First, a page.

GFL: How and when did the blog evolve into the sample kits and online expos?

TM: Blogging was only the beginning of the GlutenAway journey. For the first three years, it was all about writing and creating recipes as much as I could. But once I turned 18 and graduated high school, I had to decide, “Do I want to go to college like everyone else? Or do I want to follow my dreams and make a career out of doing what I love?” Since then, the sample kits and online expo [were] born. I found a way to promote the products I love, work with the companies I love and help the people I so dearly want to help—all this while learning to grow a business, make a living for myself and, most importantly, helping others. We started creating sample kits and shipping them right out of our house. Our home became our business center full of boxes and samples. The longer we did it, the more it caught on and grew.


GFL: How did you get the idea for the online expos?

TM: The idea came when I began to travel to gluten-free expos. I would constantly hear, “I wish they were closer to me!” This got me thinking, why not try to create a virtual version of these expos where anyone around the U.S. can attend for free? The idea built until it officially hit the market in July 2015. Now, there is an online expo people [can] attend from home!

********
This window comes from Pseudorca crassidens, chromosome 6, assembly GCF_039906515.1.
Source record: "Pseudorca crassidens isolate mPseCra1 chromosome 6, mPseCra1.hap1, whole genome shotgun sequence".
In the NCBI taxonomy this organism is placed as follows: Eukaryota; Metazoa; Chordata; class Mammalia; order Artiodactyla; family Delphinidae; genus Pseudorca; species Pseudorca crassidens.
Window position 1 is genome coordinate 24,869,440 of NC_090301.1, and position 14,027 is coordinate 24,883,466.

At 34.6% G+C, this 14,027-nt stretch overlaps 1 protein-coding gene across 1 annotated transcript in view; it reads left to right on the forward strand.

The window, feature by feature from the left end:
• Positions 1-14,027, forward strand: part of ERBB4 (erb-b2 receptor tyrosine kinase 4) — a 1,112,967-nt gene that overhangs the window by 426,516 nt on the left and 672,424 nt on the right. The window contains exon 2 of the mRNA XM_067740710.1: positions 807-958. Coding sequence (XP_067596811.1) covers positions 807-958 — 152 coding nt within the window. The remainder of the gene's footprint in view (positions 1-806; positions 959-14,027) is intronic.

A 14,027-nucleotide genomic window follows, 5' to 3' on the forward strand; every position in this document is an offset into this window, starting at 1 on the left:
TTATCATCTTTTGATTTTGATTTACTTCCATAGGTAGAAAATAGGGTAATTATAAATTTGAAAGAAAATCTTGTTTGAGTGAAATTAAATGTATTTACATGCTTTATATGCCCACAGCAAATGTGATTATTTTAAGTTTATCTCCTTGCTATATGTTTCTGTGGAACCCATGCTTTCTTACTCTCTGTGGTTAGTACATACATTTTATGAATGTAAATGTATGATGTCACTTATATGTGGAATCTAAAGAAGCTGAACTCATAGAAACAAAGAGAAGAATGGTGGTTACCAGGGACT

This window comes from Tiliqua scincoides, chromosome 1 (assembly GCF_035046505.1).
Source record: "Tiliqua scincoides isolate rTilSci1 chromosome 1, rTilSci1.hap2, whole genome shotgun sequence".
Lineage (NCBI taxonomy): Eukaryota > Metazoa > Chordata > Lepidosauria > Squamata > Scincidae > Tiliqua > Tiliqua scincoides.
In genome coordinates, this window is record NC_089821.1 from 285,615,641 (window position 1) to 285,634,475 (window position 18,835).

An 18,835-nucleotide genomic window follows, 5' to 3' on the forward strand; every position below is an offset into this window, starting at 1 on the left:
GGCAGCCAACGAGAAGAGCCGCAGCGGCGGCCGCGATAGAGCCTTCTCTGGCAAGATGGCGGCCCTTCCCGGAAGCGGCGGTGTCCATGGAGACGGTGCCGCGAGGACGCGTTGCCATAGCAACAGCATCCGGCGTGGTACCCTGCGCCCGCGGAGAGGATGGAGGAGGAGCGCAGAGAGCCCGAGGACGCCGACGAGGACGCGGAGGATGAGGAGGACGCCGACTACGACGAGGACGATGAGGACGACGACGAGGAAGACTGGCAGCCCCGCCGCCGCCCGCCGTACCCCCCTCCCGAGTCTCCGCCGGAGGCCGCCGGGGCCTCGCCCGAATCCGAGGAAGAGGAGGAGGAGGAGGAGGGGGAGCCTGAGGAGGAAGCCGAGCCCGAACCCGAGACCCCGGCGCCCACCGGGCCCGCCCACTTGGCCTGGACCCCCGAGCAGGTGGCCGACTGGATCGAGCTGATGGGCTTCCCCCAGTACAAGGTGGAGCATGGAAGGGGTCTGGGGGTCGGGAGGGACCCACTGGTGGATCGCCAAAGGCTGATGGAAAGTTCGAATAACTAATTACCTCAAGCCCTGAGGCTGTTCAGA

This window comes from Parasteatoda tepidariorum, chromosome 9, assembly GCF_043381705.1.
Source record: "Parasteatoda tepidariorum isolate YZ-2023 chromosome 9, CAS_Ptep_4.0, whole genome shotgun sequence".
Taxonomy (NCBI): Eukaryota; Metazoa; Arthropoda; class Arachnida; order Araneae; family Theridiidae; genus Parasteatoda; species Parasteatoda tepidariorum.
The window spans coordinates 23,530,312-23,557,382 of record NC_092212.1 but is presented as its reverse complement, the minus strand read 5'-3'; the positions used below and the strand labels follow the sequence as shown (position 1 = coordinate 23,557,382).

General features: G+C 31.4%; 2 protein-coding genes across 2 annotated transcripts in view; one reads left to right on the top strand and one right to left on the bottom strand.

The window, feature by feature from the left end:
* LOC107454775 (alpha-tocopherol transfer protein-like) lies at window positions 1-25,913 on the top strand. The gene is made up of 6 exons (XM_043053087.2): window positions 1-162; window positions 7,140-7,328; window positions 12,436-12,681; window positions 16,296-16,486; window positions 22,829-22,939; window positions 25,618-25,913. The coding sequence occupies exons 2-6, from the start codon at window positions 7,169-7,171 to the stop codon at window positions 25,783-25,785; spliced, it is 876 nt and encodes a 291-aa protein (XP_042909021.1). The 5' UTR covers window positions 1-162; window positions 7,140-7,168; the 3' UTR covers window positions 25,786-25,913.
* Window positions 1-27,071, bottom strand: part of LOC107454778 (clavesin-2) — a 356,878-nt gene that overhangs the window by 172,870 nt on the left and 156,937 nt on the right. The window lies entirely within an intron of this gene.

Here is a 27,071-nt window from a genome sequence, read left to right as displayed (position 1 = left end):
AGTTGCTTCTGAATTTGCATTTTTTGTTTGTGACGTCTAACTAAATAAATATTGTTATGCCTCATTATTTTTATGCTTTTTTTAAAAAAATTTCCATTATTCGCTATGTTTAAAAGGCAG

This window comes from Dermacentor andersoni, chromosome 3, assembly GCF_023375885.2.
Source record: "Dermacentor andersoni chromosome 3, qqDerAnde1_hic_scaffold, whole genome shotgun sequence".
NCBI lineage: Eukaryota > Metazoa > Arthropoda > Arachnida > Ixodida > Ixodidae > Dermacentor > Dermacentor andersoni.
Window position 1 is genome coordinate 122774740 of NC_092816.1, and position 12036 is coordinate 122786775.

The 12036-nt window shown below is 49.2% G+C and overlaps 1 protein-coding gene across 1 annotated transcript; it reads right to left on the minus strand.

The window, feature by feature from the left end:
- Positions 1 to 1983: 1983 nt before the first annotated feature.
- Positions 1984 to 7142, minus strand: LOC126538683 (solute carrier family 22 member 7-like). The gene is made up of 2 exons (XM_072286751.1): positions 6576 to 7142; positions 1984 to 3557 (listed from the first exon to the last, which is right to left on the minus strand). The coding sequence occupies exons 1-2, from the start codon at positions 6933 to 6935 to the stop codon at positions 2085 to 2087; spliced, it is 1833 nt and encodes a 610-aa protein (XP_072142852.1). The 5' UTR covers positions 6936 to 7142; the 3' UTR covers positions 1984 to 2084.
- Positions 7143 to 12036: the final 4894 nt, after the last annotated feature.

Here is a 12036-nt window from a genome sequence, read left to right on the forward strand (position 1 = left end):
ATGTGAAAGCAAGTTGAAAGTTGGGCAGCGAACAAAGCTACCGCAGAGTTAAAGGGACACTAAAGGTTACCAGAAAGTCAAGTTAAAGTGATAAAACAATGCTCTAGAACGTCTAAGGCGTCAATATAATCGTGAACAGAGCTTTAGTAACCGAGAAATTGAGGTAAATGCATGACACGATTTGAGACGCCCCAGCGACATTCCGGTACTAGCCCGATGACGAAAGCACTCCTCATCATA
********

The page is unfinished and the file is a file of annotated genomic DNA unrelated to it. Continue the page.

GFL: When did you start the consulting arm and how many clients do you represent?

TM: The consulting and representation of companies came soon after the online expo began. We began to develop relationships with the companies that participated in the online expos. They saw the value and customer reach our services could provide and it grew from there. I’ve been fortunate enough to consult for companies like Sonoma Flatbreads, Enjoy Life Foods, Canyon Bakehouse and many more. Since the beginning, I’ve worked with more than 75 gluten-free companies, big and small.


GFL: Where does event marketing fit in?

TM: Over the years, we’ve been fortunate enough to partner with Gluten Free & More, [which] puts on the Gluten Free Food Allergy Fests around the U.S. One of the biggest needs we found for companies is good representation at these events. It’s hard for brands to find people that they trust to represent them at these events—this is where we come in. We’ve worked hard at building close, personal relationships with these companies who now trust us to manage their booth, hire staff and even lead cooking demos.


GFL: The Sample Saturday Events are such a unique creation—how did it come about?

TM: Sample Saturday events started in September 2016 at our office space in Florida. In the space, we set up sampling stations, conduct live cooking demos, and send attendees home with each recipe and sample bags full of products from each station. Companies sponsor these events by sending products for the staff to sample and recipes to prepare.